(1942- ) US writer and academic, a professor with the University of Pennsylvania since 1979. She was first active as a poet, publishing two collections – Keeping Time (coll 1976) and Whinny Moor Crossing (coll 1984) – before turning to sf with an ape-as-human tale (see Apes as Human), "Surviving", for The Magazine of Fantasy and Science Fiction in June 1986, later assembled with "Not without Honor" (May 1989 Asimov's) as Two that Came True (coll 1991). With her first novel, Pennterra (1987), she came into immediate prominence, partly because of the rousing sexual explicitness of some scenes between humans and the pheromone-emitting Hrossa (see Exogamy), a mysterious group-mind species named – oddly, given C S Lewis's prurient distaste for sexual material – after one of the Martian races in Out of the Silent Planet (1938). Having escaped a terminally polluted Earth, a party of Quakers has landed on the planet Pennterra and been permitted restricted residence on condition that they do not breed indiscriminately, attempt to claim further territory, or introduce invasive Technologies. All goes well until a second human expedition arrives with no intention of changing any of the behaviour which has ruined humanity's first home (see Colonization of Other Worlds). The Hrossa warn them that Pennterra herself (see Gaia) will punish any disobedience, and the novel – taking on the hues of a grave and didactic Planetary Romance – moves inexorably to the comeuppance.
Moffett's main creative accomplishment – the Holy Ground sequence comprising The Ragged World: A Novel of the Hefn on Earth (fixup 1991), Time, Like an Ever-Rolling Stream: A Sequel to the Ragged World (1992) and The Bird Shaman (2008) – soon followed. In the first volume, a series of stories – including "Tiny Tango" (February 1989 Asimov's), about AIDS – is fixed up into a remarkably effective mosaical portrayal of Climate Change, Disaster and redemption, the latter at the hands of a deus ex machina cabal of Aliens that ambivalently seems intent on defending Earth from its otherwise uncontrollable natives. The second volume focuses on the private, isolated life of a young girl, whose apprehensions of the Holy Ground of Earth seem ineffective, in sf terms, as the planet suffers crisis after crisis. The Bird Shaman, even less easy on the home species than its predecessors, hints perhaps that the End of the World will come soon: though the radiance of its human protagonists suggests, perhaps, a happier alternative. By choosing controversial subjects and then treating them to generic solutions as experienced through the lives of fully-modulated characters, Moffett shows a mature sense of balance, and an active engagement with sf as an exploratory mode. The risk of focusing on characters who do not themselves change the world is of not being read: it is to be hoped that Holy Ground, now that it is complete, becomes a central text for the times. [JC]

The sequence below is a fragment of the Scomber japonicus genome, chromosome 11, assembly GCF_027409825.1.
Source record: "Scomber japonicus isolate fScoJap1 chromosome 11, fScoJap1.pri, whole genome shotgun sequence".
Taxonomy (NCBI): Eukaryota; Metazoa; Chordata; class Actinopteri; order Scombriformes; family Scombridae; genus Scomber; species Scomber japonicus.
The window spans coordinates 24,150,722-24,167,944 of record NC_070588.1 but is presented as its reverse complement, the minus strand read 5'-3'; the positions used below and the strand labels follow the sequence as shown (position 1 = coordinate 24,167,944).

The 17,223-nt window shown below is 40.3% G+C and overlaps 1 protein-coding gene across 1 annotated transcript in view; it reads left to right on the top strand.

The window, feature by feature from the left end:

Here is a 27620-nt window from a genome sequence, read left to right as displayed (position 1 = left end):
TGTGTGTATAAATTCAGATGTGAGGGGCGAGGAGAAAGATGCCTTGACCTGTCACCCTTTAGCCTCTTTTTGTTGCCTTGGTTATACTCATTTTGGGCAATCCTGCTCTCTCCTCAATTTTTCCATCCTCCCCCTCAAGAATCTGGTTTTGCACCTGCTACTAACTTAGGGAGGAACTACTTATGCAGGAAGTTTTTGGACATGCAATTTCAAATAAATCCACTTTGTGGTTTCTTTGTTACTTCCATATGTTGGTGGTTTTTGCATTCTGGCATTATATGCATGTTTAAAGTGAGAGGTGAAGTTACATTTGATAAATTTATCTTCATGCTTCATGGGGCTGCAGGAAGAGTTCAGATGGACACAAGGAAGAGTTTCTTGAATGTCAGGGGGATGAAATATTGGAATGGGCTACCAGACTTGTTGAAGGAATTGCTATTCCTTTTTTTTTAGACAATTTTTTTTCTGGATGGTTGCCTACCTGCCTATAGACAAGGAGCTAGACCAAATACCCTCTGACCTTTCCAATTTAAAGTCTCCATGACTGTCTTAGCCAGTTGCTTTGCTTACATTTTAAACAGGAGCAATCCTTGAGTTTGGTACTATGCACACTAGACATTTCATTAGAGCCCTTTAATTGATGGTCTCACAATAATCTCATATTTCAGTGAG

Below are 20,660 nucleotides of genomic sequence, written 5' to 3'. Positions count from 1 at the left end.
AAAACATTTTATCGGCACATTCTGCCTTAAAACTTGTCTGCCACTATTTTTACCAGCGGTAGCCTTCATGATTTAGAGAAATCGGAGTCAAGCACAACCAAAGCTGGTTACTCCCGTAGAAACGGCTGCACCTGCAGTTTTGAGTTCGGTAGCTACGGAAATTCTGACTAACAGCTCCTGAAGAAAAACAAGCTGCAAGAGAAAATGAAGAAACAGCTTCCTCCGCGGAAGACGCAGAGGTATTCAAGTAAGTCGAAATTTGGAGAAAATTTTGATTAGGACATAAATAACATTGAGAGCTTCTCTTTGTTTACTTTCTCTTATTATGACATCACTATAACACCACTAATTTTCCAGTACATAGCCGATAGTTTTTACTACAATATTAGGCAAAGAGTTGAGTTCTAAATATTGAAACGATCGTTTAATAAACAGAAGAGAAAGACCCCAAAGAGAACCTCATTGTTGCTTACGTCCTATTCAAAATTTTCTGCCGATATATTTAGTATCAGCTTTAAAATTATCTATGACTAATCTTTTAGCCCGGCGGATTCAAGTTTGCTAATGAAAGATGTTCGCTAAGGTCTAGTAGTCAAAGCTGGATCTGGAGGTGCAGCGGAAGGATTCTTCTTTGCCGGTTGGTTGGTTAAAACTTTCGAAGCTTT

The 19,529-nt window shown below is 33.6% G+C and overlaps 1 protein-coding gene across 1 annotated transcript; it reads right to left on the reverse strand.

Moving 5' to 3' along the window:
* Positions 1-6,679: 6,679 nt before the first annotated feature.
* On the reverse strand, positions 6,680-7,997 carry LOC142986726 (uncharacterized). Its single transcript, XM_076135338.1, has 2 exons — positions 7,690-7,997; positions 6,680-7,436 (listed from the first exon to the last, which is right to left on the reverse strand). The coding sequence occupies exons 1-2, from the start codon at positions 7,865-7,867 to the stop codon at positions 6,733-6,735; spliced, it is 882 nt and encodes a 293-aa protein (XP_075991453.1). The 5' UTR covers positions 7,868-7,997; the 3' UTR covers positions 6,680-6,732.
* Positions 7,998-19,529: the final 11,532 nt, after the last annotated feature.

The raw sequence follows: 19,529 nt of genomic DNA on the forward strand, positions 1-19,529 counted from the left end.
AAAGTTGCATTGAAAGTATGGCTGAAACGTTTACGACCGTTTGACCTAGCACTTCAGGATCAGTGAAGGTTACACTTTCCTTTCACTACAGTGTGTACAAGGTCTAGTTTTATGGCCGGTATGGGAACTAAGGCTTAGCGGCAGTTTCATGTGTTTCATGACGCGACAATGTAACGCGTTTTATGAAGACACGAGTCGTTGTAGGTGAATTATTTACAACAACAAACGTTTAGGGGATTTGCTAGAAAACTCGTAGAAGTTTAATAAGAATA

see also: Edisonade; John W Campbell Award; Pastoral; Sex; Supernatural Creatures; Theodore Sturgeon Memorial Award.
Judith L Moffett
born Louisville, Kentucky: 30 August 1942
- Pennterra (New York: Congdon and Weed, 1987) [hb/Bryn Barnard]
- Two that Came True (Eugene, Oregon: Pulphouse 1991) [coll: in the publisher's Author's Choice Monthly series: hb/George Barr]
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